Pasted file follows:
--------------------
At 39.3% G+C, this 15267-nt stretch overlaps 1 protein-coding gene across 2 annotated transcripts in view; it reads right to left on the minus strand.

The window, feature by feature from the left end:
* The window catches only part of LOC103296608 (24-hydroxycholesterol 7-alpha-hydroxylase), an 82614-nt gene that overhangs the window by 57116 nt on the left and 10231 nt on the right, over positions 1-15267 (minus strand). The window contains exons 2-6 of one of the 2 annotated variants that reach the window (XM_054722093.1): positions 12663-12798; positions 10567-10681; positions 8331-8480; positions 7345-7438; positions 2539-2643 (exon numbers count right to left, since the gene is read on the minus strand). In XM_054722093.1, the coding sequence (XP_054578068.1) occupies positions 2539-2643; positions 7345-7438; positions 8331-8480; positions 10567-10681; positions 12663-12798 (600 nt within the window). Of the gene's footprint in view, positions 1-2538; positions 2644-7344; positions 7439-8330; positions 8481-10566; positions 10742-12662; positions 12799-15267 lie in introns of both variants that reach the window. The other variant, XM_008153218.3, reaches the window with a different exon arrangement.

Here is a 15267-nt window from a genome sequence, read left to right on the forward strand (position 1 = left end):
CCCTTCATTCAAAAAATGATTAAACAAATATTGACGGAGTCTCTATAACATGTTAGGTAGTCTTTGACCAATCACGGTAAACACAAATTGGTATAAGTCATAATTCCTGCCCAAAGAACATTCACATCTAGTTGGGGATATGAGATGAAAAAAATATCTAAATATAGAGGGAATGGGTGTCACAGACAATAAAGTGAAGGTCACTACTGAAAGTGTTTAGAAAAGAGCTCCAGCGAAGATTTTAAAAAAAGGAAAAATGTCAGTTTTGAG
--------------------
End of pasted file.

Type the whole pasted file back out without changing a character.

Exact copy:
At 39.3% G+C, this 15267-nt stretch overlaps 1 protein-coding gene across 2 annotated transcripts in view; it reads right to left on the minus strand.

The window, feature by feature from the left end:
* The window catches only part of LOC103296608 (24-hydroxycholesterol 7-alpha-hydroxylase), an 82614-nt gene that overhangs the window by 57116 nt on the left and 10231 nt on the right, over positions 1-15267 (minus strand). The window contains exons 2-6 of one of the 2 annotated variants that reach the window (XM_054722093.1): positions 12663-12798; positions 10567-10681; positions 8331-8480; positions 7345-7438; positions 2539-2643 (exon numbers count right to left, since the gene is read on the minus strand). In XM_054722093.1, the coding sequence (XP_054578068.1) occupies positions 2539-2643; positions 7345-7438; positions 8331-8480; positions 10567-10681; positions 12663-12798 (600 nt within the window). Of the gene's footprint in view, positions 1-2538; positions 2644-7344; positions 7439-8330; positions 8481-10566; positions 10742-12662; positions 12799-15267 lie in introns of both variants that reach the window. The other variant, XM_008153218.3, reaches the window with a different exon arrangement.

Here is a 15267-nt window from a genome sequence, read left to right on the forward strand (position 1 = left end):
CCCTTCATTCAAAAAATGATTAAACAAATATTGACGGAGTCTCTATAACATGTTAGGTAGTCTTTGACCAATCACGGTAAACACAAATTGGTATAAGTCATAATTCCTGCCCAAAGAACATTCACATCTAGTTGGGGATATGAGATGAAAAAAATATCTAAATATAGAGGGAATGGGTGTCACAGACAATAAAGTGAAGGTCACTACTGAAAGTGTTTAGAAAAGAGCTCCAGCGAAGATTTTAAAAAAAGGAAAAATGTCAGTTTTGAG